"The more I learn about it, the better I understand the ancient art form and the deeper I fall in love with it," Pan said, adding that in his home area, Huaining county, people sing Huangmeixi Opera in places such as parks, squares and on river banks as a form of entertainment.

Sense of community

When the pandemic emerged in 2020, Pan was among the troupe's young performers who launched an online streaming channel on Douyin. As a result, when Liu had the idea of livestreaming shows, she immediately thought of Pan.

Pan said: "There are 40 actors and actresses in the company, with most of them born after 1990. Livestreaming is nothing new to us because we watch different kinds of shows on social media platforms.

"When we started, we prepared programs, assigned different jobs to our performers, and divided them into groups, taking turns every night to give livestreaming shows. We are always looking for new ways to engage with younger audiences, and we are now creating a new sense of community online."

Video platforms such as Douyin have led to traditional Chinese opera performers becoming celebrities.

Such operas have proved popular on Douyin, and according to a report released by the company recently, 231 types of traditional Chinese opera are being livestreamed on the platform. These performances range from genres with a large fan base, such as Peking Opera and Kunqu Opera, to those that appeal to a minority, such as Nuo, Luju and Huju operas.

Last year, Douyin staged more than 800,000 livestreaming shows by traditional Chinese opera artists, attracting a total of more than 2.5 billion viewers.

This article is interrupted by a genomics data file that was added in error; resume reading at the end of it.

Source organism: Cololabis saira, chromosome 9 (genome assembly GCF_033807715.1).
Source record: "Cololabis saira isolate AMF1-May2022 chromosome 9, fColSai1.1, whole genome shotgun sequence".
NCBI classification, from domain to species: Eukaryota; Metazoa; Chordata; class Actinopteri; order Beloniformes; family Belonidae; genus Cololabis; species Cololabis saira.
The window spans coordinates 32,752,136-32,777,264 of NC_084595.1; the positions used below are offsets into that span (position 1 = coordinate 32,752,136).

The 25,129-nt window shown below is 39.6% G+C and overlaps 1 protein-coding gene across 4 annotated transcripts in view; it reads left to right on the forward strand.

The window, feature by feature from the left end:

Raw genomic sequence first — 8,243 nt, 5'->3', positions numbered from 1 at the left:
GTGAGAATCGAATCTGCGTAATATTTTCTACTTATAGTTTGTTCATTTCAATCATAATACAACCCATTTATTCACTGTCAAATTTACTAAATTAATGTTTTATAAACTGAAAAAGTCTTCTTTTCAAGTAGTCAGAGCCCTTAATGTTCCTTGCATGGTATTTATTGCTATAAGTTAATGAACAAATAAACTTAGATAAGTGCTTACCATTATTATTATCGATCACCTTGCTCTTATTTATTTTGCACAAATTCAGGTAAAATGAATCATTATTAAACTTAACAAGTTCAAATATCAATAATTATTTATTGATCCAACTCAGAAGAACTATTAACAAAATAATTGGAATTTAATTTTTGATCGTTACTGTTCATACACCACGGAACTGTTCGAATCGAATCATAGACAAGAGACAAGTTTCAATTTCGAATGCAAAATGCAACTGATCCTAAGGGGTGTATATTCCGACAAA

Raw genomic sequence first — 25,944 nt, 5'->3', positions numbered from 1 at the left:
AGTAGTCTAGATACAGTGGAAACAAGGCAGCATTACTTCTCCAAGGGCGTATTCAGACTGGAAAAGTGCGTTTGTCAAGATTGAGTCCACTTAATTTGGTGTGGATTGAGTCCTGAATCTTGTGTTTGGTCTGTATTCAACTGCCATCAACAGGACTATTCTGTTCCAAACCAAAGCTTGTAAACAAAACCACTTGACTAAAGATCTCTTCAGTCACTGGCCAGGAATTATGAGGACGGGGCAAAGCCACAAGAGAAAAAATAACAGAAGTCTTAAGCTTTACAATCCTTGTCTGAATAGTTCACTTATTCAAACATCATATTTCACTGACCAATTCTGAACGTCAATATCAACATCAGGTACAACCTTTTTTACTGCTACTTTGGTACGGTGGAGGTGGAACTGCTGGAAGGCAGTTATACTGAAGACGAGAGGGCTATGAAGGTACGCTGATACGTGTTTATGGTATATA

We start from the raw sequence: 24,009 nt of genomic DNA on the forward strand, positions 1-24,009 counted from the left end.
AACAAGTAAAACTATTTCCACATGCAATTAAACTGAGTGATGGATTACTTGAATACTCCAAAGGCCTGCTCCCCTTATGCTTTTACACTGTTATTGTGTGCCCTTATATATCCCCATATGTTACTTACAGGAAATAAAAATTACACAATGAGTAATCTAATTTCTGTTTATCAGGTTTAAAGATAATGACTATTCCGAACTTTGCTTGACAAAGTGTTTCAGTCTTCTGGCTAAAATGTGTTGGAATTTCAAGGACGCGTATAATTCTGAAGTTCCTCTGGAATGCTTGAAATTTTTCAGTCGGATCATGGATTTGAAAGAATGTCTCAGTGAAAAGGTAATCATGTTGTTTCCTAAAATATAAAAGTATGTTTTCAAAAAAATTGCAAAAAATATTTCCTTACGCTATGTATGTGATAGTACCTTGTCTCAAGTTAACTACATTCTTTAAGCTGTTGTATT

In addition to popularizing those old art forms, the Douyin report said livestreaming provides extra income for artists.

On April 14, Douyin launched a project to help more traditional Chinese opera performers find virtual stages on the platform. It will offer financial support to such troupes.

Building a brand

Han Shangyou, vice-president of Douyin, said an average of 3,200 viewers watched each livestreamed traditional Chinese opera shown on the platform last year.

"This means that each show attracted the same number of people as the capacity of a medium-sized theater," Han said.

"With easy access to social media platforms, artists today can build a brand and a following," he added.

Li Shujian, head of the Yuju Opera Troupe in Henan province, said: "Due to the pandemic, many traditional Chinese opera troupes now have fewer shows to perform. We don't want to see our artists unemployed. Social media platforms are a great support for them, both as a way to connect with audiences and as a way to earn additional income."

A Yuju Opera actor for four decades, Li has livestreamed shows on Douyin since 2020 with artists from his troupe. Yuju Opera originated and thrived in Henan in the late Ming (1368-1644) and early Qing (1644-1911) dynasties.

Li said: "I've performed more than 100 shows annually for 45 years. Let's say we have audiences of 2,000 in theaters and that about 10 million people have watched our shows in these four decades. However, within two months we could reach 200 million people through livestreaming shows. Isn't this amazing?"

He added that he has witnessed the fluctuating fortunes of Yuju Opera and many other traditional types of Chinese opera. In the 1990s, such operas experienced hard times, with many troupes having no audiences, and young people unwilling to learn the ancient art forms.

"Thanks to the government, we have survived with financial and policy support. We have overcome many challenges. Now, despite the fact that the pandemic has heavily affected the performing arts scene, we will overcome this as well," Li said.